Markup

Markup is minified using markupmin. This function does little more than tokenize a run of whitespace characters into a single space character and scrubbing of comments. It does, however, preserve whitespace inside ASP and PHP tags and preserve SSI tags. It will also assume the contents of a script tag are JavaScript and minify them according, and also assumes the contents of style tags are CSS and minifies them as such.

Minification Options

The Presume SGML type HTML option is only available for the markup type of code. When this option is enabled all tag names that are "presumed" as singleton tags in HTML 4.01 are treated as singletons regardless of their syntax. The conditional argument accepts boolean types and defaults to a value of false. The conditional argument allows the output to retain HTML conditional comments supported by Internet Explorer if the value is true.

Pretty Diff

Diff Code

The diff engine uses diffview. Originally by Snowtide Informatics Systems. diffview is almost entirely rewritten from scratch so that JavaScript arrays are used to store the dynamic output instead of DOM objects. This change has result in a 3.5x faster response rate. charcomp is the function used to highlight per character differences.

Diff Process

JavaScript code is beautified with jspretty and then compared. CSV is first minified with csvmin and then beautified with csvbeauty. CSS is beautified with csspretty and then compared. Markup is beautified using markup-beautify. Plain text is diffed without any minification or beautification. If code that needs to be compared that is not compatible with the other processes then use the plain text mode.

Only after the automated beautification does the diff process begin. The difflib finds differences per line and sends its results, as an array of numeric values where to look in the code, over the diffview. Diffview takes the opcodes supplied by difflib and then builds an array where the code is pumped into HTML table cell code. Once the view is completely built it is immediately inserted into the page using innerHTML. You cannot see the output at this point because it is set to display none until charcomp finishes.

charcomp finds the table cells with a class of "replace" and only works on those cells. Before performing any comparison it converts non-breaking space references into actual spaces to reduce processing requirements, and converts angle brackets into entity references, and converts entity references for quotes into actual quotes. In JavaScript a single quote compares to true against a double quote even if both are string literals, so I invented character references that I could convert back to quotes within the context of the comparison function so that they actually do become string literals that comparable. Once a difference is located it is wrapped in an em tag.

Diff Options

Print or Save Output option dumps the HTML output as raw text into a textarea. Please copy the text out of this new textarea at the bottom of the page and paste it into a new text file to be saved with the file extension of 'html'. If the output is to be printed please use landscape instead of portrait orientation for the paper in order to achieve the best results.

The Context Size option provides padding to the lines of code differences with lines of code that are not different. This option expects to receive a number or empty value only. If anything else is entered an empty value will be processed. An empty value negates this option by returning all supplied code with differences highlighted. If there is no differences are discovered this option is negated.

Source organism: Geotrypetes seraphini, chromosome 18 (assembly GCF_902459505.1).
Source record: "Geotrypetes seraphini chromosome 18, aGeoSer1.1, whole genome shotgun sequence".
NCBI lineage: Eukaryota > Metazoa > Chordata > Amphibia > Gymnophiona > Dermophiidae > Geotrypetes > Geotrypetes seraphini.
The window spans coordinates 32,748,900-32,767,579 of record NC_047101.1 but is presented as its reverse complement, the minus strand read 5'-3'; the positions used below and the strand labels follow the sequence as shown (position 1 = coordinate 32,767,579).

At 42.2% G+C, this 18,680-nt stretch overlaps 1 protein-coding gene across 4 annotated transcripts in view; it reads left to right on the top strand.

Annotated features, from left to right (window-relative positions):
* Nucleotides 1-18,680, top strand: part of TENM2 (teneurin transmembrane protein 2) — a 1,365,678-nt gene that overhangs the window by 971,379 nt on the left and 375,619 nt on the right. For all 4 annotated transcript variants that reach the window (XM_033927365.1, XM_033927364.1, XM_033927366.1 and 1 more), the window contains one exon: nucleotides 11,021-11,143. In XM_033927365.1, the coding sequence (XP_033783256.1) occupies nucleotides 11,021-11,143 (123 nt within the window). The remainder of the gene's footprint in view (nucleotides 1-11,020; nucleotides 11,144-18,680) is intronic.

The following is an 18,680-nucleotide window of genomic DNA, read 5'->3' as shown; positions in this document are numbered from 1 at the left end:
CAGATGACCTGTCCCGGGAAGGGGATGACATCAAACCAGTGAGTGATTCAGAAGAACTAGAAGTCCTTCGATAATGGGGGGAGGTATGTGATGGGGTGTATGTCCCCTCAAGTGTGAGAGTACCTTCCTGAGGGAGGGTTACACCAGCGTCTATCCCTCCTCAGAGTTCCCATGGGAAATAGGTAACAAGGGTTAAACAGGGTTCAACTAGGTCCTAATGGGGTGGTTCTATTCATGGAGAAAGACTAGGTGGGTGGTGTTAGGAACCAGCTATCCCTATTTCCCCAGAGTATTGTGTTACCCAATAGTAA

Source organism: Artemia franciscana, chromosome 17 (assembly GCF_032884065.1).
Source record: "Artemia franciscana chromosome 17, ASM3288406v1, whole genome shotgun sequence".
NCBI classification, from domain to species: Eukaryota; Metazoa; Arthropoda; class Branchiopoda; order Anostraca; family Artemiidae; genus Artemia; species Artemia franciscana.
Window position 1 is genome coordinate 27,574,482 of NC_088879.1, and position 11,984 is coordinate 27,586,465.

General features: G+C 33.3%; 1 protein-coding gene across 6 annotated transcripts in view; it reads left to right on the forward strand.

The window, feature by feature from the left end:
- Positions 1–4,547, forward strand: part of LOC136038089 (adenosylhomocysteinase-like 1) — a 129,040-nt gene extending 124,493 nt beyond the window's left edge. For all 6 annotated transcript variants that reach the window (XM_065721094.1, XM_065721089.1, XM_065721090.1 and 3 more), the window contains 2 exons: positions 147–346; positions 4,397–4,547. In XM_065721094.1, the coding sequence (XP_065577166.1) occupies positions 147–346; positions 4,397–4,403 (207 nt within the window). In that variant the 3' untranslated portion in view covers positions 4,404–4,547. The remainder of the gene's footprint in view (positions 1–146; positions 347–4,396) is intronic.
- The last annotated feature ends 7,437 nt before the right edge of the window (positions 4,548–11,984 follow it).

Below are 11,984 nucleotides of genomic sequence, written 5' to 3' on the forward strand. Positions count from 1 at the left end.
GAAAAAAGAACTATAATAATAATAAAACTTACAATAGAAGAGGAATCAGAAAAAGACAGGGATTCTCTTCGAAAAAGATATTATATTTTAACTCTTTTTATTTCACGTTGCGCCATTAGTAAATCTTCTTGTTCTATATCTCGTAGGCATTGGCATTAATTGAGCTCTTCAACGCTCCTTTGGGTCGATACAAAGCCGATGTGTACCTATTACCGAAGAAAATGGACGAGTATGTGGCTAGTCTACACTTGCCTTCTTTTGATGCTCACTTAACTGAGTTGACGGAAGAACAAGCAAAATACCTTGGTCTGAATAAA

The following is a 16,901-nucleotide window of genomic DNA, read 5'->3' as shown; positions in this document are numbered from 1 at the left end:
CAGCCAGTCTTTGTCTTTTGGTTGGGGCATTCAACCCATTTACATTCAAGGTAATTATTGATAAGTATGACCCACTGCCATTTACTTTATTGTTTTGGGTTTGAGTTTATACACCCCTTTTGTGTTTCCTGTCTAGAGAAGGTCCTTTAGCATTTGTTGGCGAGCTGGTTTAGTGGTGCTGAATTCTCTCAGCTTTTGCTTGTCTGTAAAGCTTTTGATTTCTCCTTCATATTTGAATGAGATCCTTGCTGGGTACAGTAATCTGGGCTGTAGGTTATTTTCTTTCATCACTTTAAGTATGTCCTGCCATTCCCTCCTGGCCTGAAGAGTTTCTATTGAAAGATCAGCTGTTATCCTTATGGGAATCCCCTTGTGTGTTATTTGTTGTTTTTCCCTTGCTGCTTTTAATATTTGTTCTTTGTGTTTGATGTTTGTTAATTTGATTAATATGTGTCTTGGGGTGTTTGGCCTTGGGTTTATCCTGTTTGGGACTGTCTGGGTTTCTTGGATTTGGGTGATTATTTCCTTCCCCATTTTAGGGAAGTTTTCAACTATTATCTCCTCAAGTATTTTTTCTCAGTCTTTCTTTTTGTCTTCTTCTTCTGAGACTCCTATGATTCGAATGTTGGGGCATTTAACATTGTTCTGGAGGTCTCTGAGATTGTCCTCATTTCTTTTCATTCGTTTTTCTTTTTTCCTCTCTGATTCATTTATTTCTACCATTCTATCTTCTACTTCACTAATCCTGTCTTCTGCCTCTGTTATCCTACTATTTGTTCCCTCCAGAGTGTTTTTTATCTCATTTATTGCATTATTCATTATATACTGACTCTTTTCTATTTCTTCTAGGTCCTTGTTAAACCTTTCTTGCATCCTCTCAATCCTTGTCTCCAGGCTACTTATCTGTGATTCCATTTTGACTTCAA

JavaScript Toleration is exactly the same as described in Minification Options above. Indentation Size are exactly the same as described in Beautification Options above. Indentation Characters, Indent Style/Script, and Presume SGML type HTML are exactly the same as described in Beautification Options above.

The Diff View Type option provides two choices. The first choice, Side by Side View, reports the output into two columns that display a side by side comparison of the differences. The second choice, Inline View, displays the output into a single column so that the differences can be seen in a vertical comparison.

Diff Quotes is an option to normalize all single quote characters, ', to double quote characters, ". This option is off by default and it functions after input code is beautified and before diff operation execution.

Trailing Semicolons is an option to remove semicolon characters just before a new line character. This option is off by default and it functions after input code is beautified and before diff operation execution.

Components Files

A list of code components, author information, and dates of revision.
ComponentAuthor(s)SummaryRevised
charDecoder.jsAustin CheneyThe function that decodes Unicode character entities for csvbeauty.js and csvmin.js.
codemirror.cssCodeMirror teamCSS for the CodeMirror editor.
codemirror.jsCodeMirror teamJavaScript for the CodeMirror editor.
csspretty.jsAustin CheneyCSS parser.
csvbeauty.jsAustin CheneyThe function that beautifies character sequence values.
csvmin.jsAustin CheneyThe function that minifies character sequence values.
diffview.cssAustin CheneyThe CSS that powers everything to do with the form, diff output, and this documentation.
diffview.js Chas Emerick - Original Austin Cheney - Major Revision Builds the HTML diff output.
documentation.xhtmlAustin CheneyMaria Ramos - EspañolThis documentation page.
dom.jsAustin CheneyA supplemental JavaScript file providing DOM access and interaction with the web tool.
jspretty.jsAustin CheneyHarry Whitfield - QA supportBeautifies JavaScript code.
markup_beauty.jsAustin CheneyBeautifies markup code.
markupmin.jsAustin CheneyMinifies markup code.
node-local.jsAustin CheneyAn API for processing the local command line JavaScript with Node.js
prettydiff.com.xhtmlAustin CheneyActual Pretty Diff tool HTML file.
prettydiff.jsAustin CheneyActual Pretty Diff application code.
prettydiff.wsfAustin CheneyPretty Diff API for Windows Script Host.

Please send comments, feedback, and requests to edward.a.cheney.mil@mail.mil.